The tall slim guy dressed in US Marine-like disrupted pattern combats with ‘ARMADA’  on his tunic I’d seen before walking about, indicated for me to sit out in the grounds, and was looking decidedly nervous. 

‘Commandante?’  I queried.  The response in blisteringly fast Spanish was not encouraging, judging purely by body language.  He spoke not a word of English, so I got out the excellent ‘Spanish for Cruisers’ ring book  and tried appropriate phrases on him. 

‘Malo tiendo’ was all I got, repeatedly, and at increasing volume.  This took some time to work out, but finally arrived at ‘bad timing’. 

He walked off, and spent some time on his mobile, clearly talking to The Man.  Returning, one word killed it off.



Back on the boat, Tom and Billy arrived back from JR’s bar and announced dramatically that they were ‘just gonna go at 5am tomorrow and to hell with it’.  I had to smile.

‘They can put me in jail if they like, I DO NOT CARE.’  Ah, how beer loosens the tongue!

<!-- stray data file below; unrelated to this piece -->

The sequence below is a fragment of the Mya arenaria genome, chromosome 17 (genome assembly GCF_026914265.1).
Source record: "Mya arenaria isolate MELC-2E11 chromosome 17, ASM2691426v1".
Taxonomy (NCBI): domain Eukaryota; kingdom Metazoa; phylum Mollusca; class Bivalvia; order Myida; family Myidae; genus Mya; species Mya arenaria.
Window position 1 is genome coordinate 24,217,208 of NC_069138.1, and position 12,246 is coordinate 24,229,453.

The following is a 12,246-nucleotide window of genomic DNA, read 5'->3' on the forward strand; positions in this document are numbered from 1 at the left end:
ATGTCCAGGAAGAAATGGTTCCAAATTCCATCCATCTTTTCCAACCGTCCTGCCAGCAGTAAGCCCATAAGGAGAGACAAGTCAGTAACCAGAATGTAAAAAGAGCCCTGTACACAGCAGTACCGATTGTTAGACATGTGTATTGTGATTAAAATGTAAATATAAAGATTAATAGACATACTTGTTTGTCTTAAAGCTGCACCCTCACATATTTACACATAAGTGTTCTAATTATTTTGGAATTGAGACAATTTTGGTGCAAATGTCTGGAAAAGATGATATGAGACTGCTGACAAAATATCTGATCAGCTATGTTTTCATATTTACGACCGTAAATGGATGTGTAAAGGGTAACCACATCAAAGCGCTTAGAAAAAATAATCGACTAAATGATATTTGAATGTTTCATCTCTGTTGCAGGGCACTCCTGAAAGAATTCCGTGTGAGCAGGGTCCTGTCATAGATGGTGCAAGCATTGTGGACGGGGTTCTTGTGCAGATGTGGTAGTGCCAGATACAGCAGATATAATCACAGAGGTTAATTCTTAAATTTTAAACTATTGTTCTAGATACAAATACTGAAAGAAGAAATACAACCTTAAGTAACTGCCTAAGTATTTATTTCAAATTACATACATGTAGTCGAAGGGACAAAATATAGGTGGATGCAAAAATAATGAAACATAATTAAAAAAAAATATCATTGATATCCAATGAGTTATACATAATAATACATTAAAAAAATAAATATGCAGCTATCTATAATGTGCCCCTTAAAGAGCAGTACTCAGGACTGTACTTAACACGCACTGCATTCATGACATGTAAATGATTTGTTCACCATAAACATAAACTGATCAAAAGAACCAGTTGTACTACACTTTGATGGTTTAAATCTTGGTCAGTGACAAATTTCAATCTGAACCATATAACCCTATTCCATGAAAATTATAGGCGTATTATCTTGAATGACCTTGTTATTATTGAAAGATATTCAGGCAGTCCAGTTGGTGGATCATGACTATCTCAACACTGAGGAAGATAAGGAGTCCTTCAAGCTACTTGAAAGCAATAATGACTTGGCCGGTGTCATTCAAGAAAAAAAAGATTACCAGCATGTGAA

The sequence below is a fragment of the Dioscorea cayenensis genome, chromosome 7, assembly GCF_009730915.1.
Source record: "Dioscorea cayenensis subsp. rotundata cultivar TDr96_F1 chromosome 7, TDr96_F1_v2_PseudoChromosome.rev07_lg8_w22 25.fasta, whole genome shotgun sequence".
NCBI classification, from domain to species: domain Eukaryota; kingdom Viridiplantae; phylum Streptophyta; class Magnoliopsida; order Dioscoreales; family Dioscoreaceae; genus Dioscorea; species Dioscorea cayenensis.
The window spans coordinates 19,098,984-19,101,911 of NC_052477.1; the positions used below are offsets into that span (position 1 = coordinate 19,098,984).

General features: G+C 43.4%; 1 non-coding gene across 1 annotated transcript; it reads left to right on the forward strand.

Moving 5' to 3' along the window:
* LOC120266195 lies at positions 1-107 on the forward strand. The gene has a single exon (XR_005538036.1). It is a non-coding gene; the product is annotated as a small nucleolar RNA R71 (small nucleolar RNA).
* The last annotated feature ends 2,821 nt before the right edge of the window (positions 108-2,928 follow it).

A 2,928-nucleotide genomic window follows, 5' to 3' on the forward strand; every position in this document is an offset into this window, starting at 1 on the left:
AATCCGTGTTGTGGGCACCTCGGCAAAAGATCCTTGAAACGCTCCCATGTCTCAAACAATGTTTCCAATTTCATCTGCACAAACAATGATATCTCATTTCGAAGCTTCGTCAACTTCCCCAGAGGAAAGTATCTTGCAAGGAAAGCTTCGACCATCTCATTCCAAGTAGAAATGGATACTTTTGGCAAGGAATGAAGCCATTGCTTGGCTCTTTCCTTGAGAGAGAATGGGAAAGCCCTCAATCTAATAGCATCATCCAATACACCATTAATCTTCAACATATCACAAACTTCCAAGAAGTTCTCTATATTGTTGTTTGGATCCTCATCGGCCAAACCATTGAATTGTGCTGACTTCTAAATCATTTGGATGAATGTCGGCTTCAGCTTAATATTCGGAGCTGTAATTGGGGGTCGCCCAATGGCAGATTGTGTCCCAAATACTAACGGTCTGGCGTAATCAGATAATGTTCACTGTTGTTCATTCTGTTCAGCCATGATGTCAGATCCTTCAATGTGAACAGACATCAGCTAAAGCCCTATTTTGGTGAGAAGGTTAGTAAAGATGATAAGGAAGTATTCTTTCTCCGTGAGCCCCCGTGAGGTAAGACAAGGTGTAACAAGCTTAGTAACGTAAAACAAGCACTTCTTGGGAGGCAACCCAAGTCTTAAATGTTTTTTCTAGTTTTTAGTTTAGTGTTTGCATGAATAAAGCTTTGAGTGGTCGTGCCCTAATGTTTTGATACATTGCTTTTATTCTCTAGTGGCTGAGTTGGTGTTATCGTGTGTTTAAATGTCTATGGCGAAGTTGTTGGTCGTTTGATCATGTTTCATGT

He too would be heading up to Turks and Caicos Islands, on his way back to Florida to haul out his Beneteau.  

Next day at 8 o’clock he was still there.  ‘I had a change of heart’, he explained, ‘when I woke up’. 

‘Sobered up, more like’


Wednesday 4 Feb 2015


At the appointed hour of 8 o’clock I returned. 

‘Commandante?’ I said to the ARMADA, looking about me. 

Now he was sweating.  Clearly not only was the Big Man not here, it felt suspiciously like he wasn’t going to be here by the way ARMADA was behaving.  A look of pure misery clouded his face, for he was now faced with an increasingly unhappy English cruiser and a massive language barrier. 

More phone calls. 

Another Skipper came up the path – the always smiling German, Andreas, of KAMA. 

When informed of the situation he turned on the hapless Armada man: ‘Oh, so we can go now then YES?!’  After more delays, finally the ARMADA got out some paperwork – could these forms be the sole reason for our presence there, DESPACHOS?!   These exit clearances were required on top of visits to Customs and Immigration. 

They were!  YES, he had been authorised to do the business himself!  Progress at last.  But that flash of hope died stillborn as ARMADA stared vacantly ahead as I provided appropriate info for his form, as best as could be divined.